The elliptical, moody nature of Claire Denis’s cinema can be a cause of intermingled fascination and frustration for a viewer.
"Frustration," for me, reached its apex during Denis’s last movie, The Intruder (2004), an impenetrable tone poem/travelogue involving huskies, heart transplants and Beatrice Dalle. Happily, Denis’s latest film 35 Shots of Rum (just out on DVD in the UK) is a much more welcoming experience - albeit one that (I would argue) still fails to mean quite as much as it might. The film focuses on the relationship between a RER train driver Lionel (Alex Descas) and his student daughter Jo (Mati Diop), a close bond which is subjected to some shifts when Jo draws the romantic attentions of a neighbour (Gregoire Colin). Lionel, it transpires, also has his own complicated history with another neighbour, the vibrant Gabrielle (Nicole Dogue).
Denis’s estimable talents are evident throughout 35 Shots of Rum. No director I know films bodies at rest or in motion with more eloquence: a glorious sequence in which the characters dance to the Commodores’s “Nightshift” in a bar (and the viewer experiences the intense, inchoate emotions circulating among them) is a candidate for scene of the year. As in Chocolat (1988) and Beau Travail (1999), the attention that Denis and her cinematographer Agnes Godard pay to people and space is invigorating, and there’s also something pleasingly subversive about the about the way that Denis lingers over “inconsequential” moments (the preparation of meals; Lionel’s train journeys) while jumping over other, “crucial” details. Few films have conveyed the mystery and materiality of the everyday better than this one.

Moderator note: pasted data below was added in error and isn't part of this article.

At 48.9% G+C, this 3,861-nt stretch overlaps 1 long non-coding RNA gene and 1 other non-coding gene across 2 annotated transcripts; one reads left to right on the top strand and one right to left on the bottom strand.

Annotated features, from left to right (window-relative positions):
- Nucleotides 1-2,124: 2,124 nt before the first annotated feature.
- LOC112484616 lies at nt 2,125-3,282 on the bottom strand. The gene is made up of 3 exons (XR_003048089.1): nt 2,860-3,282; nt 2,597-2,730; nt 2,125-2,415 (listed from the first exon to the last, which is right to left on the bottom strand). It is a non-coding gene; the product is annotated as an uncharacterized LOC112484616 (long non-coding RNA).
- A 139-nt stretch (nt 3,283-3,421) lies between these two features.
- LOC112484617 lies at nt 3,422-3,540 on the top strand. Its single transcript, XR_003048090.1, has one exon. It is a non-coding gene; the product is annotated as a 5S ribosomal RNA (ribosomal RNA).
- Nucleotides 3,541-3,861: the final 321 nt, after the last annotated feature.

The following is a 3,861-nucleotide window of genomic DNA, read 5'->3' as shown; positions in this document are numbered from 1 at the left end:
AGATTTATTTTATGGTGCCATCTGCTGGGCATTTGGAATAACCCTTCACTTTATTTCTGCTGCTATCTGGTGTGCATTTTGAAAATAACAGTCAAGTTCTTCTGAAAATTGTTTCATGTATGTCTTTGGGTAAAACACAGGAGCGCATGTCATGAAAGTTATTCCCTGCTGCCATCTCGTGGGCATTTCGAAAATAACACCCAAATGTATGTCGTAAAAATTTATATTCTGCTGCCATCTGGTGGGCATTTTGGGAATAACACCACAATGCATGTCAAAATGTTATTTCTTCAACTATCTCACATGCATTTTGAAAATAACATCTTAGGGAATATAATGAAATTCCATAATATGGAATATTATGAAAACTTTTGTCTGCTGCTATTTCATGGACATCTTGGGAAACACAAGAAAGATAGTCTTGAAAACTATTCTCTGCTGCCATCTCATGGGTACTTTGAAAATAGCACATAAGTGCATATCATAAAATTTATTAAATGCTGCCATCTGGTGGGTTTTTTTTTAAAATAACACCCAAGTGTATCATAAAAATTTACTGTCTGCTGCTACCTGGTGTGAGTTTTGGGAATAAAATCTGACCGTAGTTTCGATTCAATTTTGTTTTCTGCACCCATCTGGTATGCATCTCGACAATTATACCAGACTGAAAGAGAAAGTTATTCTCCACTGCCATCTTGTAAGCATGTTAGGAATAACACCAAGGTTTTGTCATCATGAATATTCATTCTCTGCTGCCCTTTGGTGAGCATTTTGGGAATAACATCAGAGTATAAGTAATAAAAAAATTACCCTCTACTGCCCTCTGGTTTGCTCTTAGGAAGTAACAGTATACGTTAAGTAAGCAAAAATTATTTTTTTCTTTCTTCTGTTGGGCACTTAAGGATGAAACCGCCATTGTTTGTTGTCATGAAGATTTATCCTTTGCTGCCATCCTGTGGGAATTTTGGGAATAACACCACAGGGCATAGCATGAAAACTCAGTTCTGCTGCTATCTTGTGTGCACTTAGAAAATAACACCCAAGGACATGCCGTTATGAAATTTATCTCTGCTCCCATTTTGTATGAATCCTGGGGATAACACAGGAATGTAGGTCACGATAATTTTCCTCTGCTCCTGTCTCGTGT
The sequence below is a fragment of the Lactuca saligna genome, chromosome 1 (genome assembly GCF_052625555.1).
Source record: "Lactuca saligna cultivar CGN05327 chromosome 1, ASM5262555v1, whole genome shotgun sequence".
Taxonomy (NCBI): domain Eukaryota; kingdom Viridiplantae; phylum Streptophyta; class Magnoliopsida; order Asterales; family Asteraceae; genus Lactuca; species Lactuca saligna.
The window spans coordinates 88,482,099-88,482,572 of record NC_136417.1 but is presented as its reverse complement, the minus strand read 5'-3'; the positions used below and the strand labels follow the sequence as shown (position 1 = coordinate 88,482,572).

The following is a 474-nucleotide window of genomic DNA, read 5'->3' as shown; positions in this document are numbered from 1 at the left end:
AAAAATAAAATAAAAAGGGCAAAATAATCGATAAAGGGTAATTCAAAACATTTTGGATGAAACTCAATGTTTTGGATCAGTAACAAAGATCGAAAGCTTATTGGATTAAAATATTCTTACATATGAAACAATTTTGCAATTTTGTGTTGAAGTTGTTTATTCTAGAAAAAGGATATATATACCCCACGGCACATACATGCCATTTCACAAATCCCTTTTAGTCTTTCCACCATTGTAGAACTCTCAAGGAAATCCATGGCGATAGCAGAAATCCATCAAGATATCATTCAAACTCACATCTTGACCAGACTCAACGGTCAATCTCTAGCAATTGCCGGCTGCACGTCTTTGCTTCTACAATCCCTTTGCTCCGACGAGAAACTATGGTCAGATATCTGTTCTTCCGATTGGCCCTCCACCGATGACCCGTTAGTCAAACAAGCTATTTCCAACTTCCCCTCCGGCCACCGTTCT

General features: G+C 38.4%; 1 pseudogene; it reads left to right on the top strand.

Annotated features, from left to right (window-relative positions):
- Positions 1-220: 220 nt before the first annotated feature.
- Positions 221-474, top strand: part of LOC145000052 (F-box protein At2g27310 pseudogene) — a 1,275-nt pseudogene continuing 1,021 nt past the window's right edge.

But Denis’s approach also has its drawbacks. Proficient at creating moods, her films too often let the narrative go hang. Character motivation is so hazy, and some of the scenes are so insufficiently dramatised, that the meanings don’t emerge. In a period of punishing, obvious mainstream movies her tactics are admirable, but they can sometimes make for a slightly unsatisfying viewing experience. The rather inscrutable performances that Denis draws from her actors don’t always give enough away, either, and there are a couple of crucial subsidiary characters here that simply remain too opaque for us to know how to respond to. I get the feeling that Denis’s movies sometimes lose (rather than find) their meanings in the editing room; on the DVD interview here, she reveals that she cut the anecdote that explained the title from the film because it was “boring.” (Why name the film for it, then?) 35 Shots of Rum is a wonderful and beguiling movie in many ways. But I’d still like to get closer to its characters than Denis ultimately allows us.